While $194 is not an earth shattering amount, it is much more than what I thought I’d be able to transfer monthly.

So what should I do now? Automate that amount monthly?


More Money Savings Challenges

Because I quite enjoyed this savings challenge, I’ve decided to do more!

I will do a savings challenge each month and all proceeds will go to the Antarctica fund.

Hopefully, this keeps the Antarctica fund front and centre in my brain and will motivate me to save more.

But I will automate the savings whenever I can.

Knowing me – if it’s not an easy system, I will get tired of it and forget to do it.

So this is what I’m going to do for the next few months.

December Savings Challenge

Traditionally December is a high spend month for me, with hosting Christmas lunch and gifts and entertaining family back from overseas. Think lots of eating out, entrance fees … a festive and social time catching up with everyone. It will be money well spent and I don’t begrudge it.

This is when I am most grateful for automation – I know my usual savings and investing goals are taken care of.

There are lots of $2 per day or save every $5 note suggestions on the internet. I hardly use cash these days so am ruling out the $5 note idea.


I think I can do better than $2 per day so will try a $3 per day savings challenge.

I will automate these amounts to be deposited weekly on Sundays.

January Savings Challenge

January is usually our hottest month in Melbourne, with highs in the 40s (Celsius).

So … my money savings challenge is tied to the highest temperature!

A popular challenge on the internet is to save the dollar amount of the highest temperature on Wednesdays. Others suggest averaging the week’s highest temperatures and saving the average. Do I look at actual temperatures or the forecasted highs?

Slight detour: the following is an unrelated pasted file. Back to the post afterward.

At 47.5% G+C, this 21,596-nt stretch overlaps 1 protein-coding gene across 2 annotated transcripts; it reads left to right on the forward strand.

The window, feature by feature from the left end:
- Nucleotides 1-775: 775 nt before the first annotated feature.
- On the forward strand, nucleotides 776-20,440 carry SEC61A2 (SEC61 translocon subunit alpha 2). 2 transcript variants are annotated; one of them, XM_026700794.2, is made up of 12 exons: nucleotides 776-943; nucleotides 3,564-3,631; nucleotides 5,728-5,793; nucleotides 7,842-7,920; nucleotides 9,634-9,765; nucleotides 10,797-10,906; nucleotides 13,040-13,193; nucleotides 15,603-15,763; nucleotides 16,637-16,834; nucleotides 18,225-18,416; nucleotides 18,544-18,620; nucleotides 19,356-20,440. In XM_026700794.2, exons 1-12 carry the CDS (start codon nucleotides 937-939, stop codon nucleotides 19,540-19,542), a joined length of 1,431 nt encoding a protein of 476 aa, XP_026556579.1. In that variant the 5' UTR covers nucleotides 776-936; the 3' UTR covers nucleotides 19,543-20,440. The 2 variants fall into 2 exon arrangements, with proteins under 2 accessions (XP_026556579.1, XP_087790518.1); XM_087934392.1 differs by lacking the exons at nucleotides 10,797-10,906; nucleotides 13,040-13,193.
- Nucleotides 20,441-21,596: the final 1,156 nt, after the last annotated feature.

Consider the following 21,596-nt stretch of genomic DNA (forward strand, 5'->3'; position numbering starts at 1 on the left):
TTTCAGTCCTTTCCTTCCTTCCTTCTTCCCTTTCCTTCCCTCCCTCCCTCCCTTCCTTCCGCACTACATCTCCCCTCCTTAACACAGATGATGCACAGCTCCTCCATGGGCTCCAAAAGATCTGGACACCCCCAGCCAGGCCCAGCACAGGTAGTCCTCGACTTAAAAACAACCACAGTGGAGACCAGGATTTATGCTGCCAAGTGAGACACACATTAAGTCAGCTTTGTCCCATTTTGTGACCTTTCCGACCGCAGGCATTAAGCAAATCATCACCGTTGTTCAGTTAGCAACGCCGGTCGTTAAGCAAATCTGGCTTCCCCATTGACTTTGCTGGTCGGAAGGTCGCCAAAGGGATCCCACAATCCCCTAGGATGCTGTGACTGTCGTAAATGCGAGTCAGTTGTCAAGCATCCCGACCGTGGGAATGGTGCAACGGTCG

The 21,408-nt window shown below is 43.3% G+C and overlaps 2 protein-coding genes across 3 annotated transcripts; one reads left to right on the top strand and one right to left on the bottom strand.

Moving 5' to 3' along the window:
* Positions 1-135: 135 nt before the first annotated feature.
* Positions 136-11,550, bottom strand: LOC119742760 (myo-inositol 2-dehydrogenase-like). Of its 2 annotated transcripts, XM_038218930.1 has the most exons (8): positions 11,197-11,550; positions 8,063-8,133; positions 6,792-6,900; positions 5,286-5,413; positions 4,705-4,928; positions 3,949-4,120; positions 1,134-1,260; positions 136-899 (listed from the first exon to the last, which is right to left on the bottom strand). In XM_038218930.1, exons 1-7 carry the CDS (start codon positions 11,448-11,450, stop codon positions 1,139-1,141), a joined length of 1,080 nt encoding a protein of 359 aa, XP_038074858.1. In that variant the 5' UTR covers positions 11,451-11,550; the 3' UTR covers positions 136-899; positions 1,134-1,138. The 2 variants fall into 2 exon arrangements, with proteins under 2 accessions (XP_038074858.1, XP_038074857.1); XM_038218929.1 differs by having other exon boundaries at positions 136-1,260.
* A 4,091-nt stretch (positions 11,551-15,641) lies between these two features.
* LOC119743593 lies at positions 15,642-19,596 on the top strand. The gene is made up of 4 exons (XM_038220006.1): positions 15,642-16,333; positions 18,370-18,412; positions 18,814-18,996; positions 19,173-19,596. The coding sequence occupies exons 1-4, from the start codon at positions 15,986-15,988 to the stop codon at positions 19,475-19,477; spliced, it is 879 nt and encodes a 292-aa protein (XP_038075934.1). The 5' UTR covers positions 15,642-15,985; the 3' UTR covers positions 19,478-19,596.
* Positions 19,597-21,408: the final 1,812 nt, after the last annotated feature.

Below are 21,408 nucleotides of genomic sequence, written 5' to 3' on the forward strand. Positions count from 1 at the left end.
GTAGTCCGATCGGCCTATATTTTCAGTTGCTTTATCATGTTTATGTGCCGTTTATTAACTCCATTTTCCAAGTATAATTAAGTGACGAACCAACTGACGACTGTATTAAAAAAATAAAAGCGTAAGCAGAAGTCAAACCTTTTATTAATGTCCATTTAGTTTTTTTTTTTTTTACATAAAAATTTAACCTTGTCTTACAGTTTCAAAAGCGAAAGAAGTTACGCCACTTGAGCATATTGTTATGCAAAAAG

Sigh, already overthinking!

So I’ll keep it simple and just check the highest forecast for Wednesdays and transfer that amount. I won’t be able to automate this.

February Savings Challenge

February is the shortest month so I’ll do the Save the Day challenge. But in reverse.

The usual way is to save $1 on day 1, $2 on day 2 and so on.

But I think it’ll be easier to start on the bigger number first and then it gets progressively easier.

The first week will be tough – $28 + $27 + $26 + $25 + $24 + $23 + $22 = $175 !!

But the final week will be easy peasy 🙂

March Onwards

I may change this when March rolls around. We’ll see.
Because this is when I think my patience may run out!
So I will just do a year’s challenge starting in March.
Just like the Save the Day challenge in February, I’ll do Save the Week in reverse once again.
Week 1 – save $52
Week 2 – save $51 and so on
I will save $1378 (!) at the end of 52 weeks.

Final Thoughts

Saving money doesn’t have to be hard or boring.

Add a little bit of fun by doing some money savings challenges.

You’d be surprised as to how much more you can save!

There are no spend challenges – I like them for challenging your spending habits. You quickly work out what you spend your money on. Self awareness is the first step in reining in a spending habit.

Or you can sign up to round up purchases – there are phone apps or your bank may offer this service – save the round up bits to another account. For example, coffee costs $3.60 – save 40 cents (rounded up to $4) I don’t like these as much because it depends on me spending and I’m trying not to spend!

I’ve chosen my money savings challenges based on them saving real dollars into my account.

And automating them as much as possible will take away my lack of self control and discipline – who knows how I’ll feel in February but if I’ve locked in the automations, it will just happen automatically.